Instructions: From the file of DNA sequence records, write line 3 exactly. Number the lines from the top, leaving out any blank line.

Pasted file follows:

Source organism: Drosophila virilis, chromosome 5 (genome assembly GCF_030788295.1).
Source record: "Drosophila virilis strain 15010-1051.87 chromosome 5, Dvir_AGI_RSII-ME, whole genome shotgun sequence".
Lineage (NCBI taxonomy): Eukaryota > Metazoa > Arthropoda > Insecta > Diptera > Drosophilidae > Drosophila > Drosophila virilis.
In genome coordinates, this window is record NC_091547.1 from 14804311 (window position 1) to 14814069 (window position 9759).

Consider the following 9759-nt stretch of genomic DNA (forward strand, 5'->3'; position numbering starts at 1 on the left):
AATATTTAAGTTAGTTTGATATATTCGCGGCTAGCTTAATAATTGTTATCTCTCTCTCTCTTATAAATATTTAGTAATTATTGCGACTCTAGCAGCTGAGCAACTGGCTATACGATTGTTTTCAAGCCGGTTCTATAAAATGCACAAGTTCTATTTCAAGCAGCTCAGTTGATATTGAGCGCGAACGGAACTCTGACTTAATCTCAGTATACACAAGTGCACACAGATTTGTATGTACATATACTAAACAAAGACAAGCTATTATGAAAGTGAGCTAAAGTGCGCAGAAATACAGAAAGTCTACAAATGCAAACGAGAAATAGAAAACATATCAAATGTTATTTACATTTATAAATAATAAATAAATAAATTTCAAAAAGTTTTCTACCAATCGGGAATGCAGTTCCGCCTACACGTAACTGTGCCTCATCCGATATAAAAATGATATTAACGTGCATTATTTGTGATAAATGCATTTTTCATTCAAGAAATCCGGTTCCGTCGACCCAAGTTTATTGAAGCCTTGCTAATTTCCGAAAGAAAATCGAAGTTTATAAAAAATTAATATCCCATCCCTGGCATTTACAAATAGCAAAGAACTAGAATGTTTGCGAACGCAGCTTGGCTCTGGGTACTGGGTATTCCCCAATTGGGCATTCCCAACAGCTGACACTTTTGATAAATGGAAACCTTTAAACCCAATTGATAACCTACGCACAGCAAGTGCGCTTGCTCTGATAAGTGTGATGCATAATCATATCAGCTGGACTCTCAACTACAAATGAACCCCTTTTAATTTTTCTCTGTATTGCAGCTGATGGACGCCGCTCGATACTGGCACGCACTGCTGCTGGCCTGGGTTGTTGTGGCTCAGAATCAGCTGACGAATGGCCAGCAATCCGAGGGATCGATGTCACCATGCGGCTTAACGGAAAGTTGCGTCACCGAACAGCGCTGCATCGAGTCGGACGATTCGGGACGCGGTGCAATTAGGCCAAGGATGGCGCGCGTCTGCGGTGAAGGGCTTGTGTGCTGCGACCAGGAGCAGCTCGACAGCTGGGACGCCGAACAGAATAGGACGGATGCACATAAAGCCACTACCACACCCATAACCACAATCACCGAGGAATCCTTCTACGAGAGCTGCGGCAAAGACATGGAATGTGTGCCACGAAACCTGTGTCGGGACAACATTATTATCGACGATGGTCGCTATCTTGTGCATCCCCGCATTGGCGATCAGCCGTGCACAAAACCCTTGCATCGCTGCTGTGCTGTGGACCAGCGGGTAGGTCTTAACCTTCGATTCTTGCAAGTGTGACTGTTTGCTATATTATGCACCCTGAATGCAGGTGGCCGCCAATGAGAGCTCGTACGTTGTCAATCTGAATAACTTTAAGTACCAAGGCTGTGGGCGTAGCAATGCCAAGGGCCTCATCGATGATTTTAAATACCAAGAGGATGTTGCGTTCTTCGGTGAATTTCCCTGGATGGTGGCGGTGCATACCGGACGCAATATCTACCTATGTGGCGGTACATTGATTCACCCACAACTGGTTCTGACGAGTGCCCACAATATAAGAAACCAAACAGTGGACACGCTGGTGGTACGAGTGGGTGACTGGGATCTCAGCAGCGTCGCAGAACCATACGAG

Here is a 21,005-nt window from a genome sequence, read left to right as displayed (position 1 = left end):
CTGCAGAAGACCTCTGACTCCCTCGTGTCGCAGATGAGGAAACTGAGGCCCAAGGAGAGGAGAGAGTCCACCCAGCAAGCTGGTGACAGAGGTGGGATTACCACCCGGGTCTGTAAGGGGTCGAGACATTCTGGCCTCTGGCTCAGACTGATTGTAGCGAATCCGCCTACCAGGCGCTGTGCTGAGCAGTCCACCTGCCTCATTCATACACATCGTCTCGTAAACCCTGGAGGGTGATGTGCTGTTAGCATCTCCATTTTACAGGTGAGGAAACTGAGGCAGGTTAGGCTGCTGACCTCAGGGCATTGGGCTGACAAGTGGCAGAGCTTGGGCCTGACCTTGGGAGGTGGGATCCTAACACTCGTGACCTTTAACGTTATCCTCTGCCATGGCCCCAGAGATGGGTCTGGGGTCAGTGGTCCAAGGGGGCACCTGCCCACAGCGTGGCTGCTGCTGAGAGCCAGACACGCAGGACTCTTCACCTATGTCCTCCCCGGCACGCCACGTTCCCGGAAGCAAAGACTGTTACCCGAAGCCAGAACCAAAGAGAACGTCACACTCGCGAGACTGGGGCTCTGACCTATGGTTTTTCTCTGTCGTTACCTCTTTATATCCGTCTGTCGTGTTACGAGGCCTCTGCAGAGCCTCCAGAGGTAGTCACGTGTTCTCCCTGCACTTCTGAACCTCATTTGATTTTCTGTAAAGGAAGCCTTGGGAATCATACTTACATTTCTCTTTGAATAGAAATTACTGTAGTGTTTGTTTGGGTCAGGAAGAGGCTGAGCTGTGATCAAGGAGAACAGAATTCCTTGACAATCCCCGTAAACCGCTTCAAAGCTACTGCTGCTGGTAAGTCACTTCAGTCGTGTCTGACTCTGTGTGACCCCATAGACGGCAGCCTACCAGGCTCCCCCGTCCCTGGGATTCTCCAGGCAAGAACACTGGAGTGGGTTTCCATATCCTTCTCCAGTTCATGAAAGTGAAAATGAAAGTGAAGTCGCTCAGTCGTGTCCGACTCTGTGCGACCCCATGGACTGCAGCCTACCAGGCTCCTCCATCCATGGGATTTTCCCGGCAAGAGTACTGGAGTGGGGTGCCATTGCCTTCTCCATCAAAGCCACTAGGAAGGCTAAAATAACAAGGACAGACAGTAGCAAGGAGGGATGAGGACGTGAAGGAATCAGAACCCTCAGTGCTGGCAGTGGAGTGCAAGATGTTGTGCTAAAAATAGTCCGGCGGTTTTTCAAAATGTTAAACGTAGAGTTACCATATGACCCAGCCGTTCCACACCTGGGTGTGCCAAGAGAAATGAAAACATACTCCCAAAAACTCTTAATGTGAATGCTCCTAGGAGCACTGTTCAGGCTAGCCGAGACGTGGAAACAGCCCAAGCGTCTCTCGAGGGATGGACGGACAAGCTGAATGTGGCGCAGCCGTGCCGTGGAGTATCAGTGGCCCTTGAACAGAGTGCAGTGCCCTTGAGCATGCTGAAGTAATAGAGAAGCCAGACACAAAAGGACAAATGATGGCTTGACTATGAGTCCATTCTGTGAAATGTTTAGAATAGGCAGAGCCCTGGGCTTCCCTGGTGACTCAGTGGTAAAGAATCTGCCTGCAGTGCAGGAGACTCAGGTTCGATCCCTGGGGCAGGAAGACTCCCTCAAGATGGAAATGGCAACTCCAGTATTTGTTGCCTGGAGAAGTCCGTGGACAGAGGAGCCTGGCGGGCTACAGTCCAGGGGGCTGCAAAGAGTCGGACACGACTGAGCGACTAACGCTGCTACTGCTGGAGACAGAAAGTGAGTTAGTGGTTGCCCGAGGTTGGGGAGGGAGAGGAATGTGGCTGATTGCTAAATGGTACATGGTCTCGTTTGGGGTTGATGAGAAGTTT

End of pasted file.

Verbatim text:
Lineage (NCBI taxonomy): Eukaryota > Metazoa > Arthropoda > Insecta > Diptera > Drosophilidae > Drosophila > Drosophila virilis.